“Despite CyberDefender’s express refund policies, CyberDefender’s telephone representatives have failed to process a material number of refund requests. Plaintiffs are informed and believe that inadequately supervised telephone representative have intermittently told customers that their money is being refunded yet never actually processed the refund, placed consumers on hold for extended periods, told customers that another representative sill send them an email that was not in fact sent, refused to allow the customer to speak with a supervisor, failed to process the full amount of the refund, and provided inaccurate information in connection with refund requests.”
A consumer class action lawsuit claims CyberDefender Corp. sells bogus software that claims to clean viruses and speed up computers, but it “cleans” bogus errors and actually makes computers slow down and crash.
Furthermore, the CyberDefender class action lawsuit says, “some consumers have reported that CyberDefender software actually slows down their PC, which can cause crashes and attendant loss of data.” Furthermore, the class action says, CyberDefender offers a 30-day money-back guarantee if, for any reason, a customer is not completely satisfied, but it does not honor this promise.
According to the class action lawsuit, the independent security experts found that “after a fresh installation of Windows XP on a clean virtual PC, never connected to the internet, Registry Cleaner detected over 151 errors on the pristine PC.” After the software removed the so-called errors identified in the scan, scans conducted during the next 24 hours did not display registry errors, even though registry errors were created during that period.
The proposed CyberDefender class action lawsuit is brought on behalf of anyone in the United States and its territories who have purchased a CyberDefender product or service. It is seeking class certification, damages and injunctive relief for breach of express warranties and contract, violations of the Song-Beverly Consumer Warranty Act, violations of California’s Unfair Competition Law and False Advertising Law, and more.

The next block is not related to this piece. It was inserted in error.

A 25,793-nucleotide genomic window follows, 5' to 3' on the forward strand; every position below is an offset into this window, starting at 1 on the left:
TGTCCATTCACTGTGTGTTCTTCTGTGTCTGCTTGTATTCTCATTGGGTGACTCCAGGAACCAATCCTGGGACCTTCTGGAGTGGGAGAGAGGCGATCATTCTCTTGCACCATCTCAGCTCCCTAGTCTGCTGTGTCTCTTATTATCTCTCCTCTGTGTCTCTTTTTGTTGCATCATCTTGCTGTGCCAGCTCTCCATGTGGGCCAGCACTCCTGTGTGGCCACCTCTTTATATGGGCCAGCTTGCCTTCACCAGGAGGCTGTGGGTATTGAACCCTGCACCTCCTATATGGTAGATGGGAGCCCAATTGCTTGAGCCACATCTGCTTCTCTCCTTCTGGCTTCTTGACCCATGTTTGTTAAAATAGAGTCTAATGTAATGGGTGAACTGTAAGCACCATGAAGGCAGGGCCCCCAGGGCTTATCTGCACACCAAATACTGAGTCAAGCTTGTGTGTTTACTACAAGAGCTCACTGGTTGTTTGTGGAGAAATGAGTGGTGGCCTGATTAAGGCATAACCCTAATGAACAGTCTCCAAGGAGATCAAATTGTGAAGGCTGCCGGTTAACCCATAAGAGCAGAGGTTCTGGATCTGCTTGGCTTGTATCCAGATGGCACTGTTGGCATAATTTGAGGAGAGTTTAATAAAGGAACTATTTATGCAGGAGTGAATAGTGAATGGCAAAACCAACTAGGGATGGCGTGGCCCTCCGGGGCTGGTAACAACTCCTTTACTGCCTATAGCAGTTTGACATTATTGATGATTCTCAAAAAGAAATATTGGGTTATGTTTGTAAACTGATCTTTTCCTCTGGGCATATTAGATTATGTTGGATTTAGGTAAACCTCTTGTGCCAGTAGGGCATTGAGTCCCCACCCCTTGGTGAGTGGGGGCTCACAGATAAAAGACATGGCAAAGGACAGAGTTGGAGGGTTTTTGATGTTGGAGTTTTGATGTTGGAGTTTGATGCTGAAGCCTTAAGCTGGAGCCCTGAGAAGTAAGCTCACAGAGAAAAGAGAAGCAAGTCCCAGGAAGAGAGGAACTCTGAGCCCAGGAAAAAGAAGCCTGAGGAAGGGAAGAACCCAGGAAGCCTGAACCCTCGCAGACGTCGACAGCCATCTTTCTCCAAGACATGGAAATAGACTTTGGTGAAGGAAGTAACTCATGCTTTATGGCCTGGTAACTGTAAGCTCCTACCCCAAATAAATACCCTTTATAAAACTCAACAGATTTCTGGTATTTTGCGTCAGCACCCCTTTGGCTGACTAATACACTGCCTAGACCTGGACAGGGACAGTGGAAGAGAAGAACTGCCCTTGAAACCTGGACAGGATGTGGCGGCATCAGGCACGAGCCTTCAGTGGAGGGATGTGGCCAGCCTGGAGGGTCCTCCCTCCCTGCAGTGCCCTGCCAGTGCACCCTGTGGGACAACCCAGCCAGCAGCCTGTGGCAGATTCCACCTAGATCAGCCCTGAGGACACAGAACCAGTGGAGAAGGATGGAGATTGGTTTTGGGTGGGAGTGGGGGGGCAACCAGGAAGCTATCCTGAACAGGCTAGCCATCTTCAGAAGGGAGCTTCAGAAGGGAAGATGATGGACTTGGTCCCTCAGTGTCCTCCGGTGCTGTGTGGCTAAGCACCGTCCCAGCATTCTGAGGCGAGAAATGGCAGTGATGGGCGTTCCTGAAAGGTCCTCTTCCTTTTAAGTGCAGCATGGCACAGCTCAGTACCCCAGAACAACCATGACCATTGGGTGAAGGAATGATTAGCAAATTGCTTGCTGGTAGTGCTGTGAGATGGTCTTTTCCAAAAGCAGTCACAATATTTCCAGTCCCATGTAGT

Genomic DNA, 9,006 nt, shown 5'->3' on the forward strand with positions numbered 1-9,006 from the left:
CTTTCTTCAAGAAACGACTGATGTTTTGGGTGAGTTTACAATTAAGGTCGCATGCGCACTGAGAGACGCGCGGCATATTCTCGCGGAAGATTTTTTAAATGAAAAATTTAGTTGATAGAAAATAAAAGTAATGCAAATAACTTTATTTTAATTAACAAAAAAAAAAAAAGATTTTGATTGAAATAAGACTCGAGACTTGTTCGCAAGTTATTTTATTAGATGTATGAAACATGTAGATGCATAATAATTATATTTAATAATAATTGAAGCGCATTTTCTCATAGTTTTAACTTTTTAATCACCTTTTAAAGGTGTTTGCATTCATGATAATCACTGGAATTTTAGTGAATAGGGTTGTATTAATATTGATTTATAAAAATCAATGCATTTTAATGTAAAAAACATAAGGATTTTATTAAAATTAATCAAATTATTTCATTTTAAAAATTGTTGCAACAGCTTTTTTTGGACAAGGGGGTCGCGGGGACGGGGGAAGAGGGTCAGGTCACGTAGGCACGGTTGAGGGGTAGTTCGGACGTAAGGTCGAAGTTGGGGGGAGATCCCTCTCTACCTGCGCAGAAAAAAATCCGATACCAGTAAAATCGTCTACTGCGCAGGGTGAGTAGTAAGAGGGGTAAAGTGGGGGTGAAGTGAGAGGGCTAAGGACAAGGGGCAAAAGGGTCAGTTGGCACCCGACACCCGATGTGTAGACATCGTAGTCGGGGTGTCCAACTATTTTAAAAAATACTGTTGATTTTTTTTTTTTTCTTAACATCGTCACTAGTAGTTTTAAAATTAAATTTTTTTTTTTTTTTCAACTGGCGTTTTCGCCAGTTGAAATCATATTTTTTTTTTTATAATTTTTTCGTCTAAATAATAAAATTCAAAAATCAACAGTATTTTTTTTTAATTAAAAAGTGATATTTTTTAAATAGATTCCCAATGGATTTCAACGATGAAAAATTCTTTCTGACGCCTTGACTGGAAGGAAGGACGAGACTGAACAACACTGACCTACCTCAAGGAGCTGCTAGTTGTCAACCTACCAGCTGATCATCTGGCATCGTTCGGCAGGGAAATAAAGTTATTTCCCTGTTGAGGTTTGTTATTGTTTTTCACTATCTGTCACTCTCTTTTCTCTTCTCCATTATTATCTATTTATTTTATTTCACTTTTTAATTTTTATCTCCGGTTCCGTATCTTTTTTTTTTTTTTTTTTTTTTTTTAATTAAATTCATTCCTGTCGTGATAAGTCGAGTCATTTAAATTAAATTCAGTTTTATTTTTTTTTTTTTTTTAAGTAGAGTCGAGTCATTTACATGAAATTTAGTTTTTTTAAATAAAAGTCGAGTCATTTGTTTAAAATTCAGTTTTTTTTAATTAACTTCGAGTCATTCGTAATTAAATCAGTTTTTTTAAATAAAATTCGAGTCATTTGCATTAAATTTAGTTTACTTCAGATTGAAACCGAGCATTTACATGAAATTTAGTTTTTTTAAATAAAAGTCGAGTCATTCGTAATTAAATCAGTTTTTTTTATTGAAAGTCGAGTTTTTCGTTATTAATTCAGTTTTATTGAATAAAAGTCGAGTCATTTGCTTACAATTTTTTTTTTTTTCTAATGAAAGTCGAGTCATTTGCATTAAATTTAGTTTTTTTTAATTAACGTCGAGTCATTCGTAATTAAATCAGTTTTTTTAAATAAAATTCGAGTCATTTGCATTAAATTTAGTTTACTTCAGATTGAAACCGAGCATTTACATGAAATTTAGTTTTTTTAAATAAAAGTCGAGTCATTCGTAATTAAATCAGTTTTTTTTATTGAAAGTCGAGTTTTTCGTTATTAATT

To prove their claims, the plaintiffs in the CyberDefender class action lawsuit hired independent cyber security experts to investigate CyberDefender’s software Registry Cleaner and Early Detection Center. CyberDefender offers consumers a free downloadable diagnostic test of their computers before purchasing Registry Cleaner and Early Detection Center, which the experts put to the test.
A copy of the CyberDefender Class Action Lawsuit can be read here.
As an academic coalition partner in this special program, Augusta University is offering our cyber defender certificate to program participants. In addition to the cyber defender certificate, participants in the program will also qualify to take the CompTIA Network+ and Security+ certification exams.
The cybersecurity workforce shortage tops 500,000 nationwide, according to CyberSeek, a comprehensive cybersecurity workforce analytics website.
“This program is a fantastic opportunity for someone who wants to enter the cyber workforce,” says Dr. Michael Nowatkowski, Augusta University’s cybersecurity workforce development program representative. “Not only do participants learn in the classroom, but they also have access to job placement services and the larger CyberSkills2Work network of schools and industry partners.”
Augusta University’s School of Computer and Cyber Sciences is a part of the academic coalition in the National Cybersecurity Workforce Development Program, CyberSkills2Work. This national workforce development initiative aims to recruit, train and place transitioning military members and first responders to prepare them for the cybersecurity workforce.
Interested students must have at least a cumulative undergraduate GPA of 2.5 and have obtained a bachelor’s degree from a regionally accredited institution to be considered for admission into the program. If accepted into the Workforce Development Program, the student’s educational expenses will be covered.
How do we fulfill this national job shortage in these critical fields? Enter the National Cybersecurity Workforce Development Program.
Applications are now open for the first year of this new program. Visit our website to take the pre-admissions survey and learn more. Admissions applications for the Fall 2021 semester are due July 1.